Changes in voice can develop following overuse or misuse, secondary to certain medical conditions and following an upper respiratory infection or surgery. Singers may experience disruptions in their singing because of problems with their speaking voice.
Vocal symptoms may include hoarseness, breathiness, rough or raspy voice, decreased pitch range, vocal fatigue, inability to speak loudly, limited pitch or loudness variations, voice lasting only for a short time, "lump in throat' sensation or discomfort in the neck or throat.
Diagnoses frequently treated include:
- Benign vocal lesions such as vocal nodules, cysts and polyps
- Muscle tension dysphonia (MTD)
- Vocal fold paralysis or paresis
- Paradoxical vocal fold motion (PVFM)/vocal cord dysfunction (VCD)/laryngeal disordered breathing
- Spasmodic dysphonia and vocal tremor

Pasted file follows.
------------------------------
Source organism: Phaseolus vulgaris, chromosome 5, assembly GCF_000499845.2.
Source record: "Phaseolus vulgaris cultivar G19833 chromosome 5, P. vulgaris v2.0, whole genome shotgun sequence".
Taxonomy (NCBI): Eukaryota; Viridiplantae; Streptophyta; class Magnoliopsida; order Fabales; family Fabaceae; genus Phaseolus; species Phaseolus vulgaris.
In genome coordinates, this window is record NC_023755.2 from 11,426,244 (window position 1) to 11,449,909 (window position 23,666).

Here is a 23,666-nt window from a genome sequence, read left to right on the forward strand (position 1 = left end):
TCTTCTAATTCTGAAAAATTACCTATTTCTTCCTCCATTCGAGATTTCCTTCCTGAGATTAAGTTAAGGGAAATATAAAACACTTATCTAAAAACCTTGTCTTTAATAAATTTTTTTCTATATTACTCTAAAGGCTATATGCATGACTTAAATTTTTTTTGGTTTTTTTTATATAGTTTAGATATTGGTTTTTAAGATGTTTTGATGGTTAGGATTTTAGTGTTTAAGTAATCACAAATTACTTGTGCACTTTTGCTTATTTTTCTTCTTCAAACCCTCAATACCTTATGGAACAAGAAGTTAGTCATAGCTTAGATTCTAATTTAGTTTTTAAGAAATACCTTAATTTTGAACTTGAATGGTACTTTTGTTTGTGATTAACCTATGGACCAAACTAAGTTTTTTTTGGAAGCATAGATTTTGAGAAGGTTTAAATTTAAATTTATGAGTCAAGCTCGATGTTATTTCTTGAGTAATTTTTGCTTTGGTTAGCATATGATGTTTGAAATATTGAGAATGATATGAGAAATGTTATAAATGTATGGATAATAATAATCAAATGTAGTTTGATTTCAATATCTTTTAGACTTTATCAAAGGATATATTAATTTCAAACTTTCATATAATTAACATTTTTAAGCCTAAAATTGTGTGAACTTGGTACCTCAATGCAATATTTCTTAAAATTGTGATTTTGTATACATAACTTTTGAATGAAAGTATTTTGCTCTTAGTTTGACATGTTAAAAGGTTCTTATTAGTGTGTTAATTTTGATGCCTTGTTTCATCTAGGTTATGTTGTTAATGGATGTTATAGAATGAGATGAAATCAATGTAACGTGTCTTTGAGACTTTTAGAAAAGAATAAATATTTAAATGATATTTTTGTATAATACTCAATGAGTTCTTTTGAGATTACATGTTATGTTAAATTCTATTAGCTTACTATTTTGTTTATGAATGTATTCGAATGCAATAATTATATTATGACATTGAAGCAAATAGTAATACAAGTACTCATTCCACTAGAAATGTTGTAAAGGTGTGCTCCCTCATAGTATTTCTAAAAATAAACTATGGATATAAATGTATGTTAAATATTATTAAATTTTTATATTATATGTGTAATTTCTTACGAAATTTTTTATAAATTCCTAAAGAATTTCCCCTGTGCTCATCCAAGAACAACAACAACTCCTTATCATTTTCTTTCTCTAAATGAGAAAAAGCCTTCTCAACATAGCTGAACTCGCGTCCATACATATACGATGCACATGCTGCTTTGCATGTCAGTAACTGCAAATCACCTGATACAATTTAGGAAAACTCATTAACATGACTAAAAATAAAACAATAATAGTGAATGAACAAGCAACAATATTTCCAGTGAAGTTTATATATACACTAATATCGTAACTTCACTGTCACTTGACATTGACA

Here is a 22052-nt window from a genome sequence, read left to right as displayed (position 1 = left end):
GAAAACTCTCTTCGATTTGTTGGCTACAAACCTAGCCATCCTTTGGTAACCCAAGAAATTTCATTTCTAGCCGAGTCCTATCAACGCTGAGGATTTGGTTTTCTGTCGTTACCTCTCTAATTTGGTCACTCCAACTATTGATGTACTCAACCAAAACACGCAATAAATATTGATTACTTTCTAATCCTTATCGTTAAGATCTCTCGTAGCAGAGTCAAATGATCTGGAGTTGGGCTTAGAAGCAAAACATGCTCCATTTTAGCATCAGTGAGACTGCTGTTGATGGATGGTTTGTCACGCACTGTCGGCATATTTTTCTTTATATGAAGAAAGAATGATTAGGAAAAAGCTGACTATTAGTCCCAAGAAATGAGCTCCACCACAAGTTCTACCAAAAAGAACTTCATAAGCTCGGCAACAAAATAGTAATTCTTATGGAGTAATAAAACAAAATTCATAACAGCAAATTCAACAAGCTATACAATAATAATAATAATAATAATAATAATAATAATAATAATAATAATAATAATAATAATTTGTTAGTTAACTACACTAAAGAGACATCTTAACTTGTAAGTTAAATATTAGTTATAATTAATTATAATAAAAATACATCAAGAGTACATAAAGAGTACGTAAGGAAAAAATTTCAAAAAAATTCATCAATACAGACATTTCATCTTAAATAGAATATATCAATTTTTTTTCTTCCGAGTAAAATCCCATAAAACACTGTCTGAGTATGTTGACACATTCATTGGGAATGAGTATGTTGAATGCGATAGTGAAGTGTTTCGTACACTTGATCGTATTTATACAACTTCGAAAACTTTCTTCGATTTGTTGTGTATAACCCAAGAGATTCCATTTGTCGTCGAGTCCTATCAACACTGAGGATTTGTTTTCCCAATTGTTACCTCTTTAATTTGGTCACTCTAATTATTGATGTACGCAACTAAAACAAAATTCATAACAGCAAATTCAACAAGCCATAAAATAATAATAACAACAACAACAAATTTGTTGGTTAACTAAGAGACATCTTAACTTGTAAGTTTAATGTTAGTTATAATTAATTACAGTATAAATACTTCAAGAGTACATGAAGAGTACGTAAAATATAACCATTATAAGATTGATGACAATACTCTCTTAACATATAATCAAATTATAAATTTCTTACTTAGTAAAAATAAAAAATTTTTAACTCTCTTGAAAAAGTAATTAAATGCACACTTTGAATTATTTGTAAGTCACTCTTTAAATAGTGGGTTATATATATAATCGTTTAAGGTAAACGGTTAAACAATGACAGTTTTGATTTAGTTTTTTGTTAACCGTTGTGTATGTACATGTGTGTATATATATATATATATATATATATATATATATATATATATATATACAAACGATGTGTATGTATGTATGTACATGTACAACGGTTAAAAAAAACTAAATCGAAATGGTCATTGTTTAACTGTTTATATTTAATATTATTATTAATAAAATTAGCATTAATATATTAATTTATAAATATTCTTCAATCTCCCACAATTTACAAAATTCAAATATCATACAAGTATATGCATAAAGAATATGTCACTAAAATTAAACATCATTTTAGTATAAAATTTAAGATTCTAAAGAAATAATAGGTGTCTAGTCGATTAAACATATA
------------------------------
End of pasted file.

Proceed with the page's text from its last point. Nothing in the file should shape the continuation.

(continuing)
- Vocal fold atrophy secondary to aging or neurodegenerative disease
An initial evaluation is performed using sophisticated instrumentation so that a customized voice therapy program can be developed.
Voice therapy is pursued to discover what behaviors may be causing your vocal problems and restore normal vocal function. Therapy efforts for children and adults focus on introducing strategies for daily voice care, eliminating vocal abuses, and providing direct voice treatment to alter pitch, enhance vocal power and endurance through tasks emphasizing breath support, voicing and resonance. Voice therapy is typically implemented prior to and following vocal surgeries.
If you have experienced a hoarse voice for more than two weeks, you should consult a physician or otolaryngologist.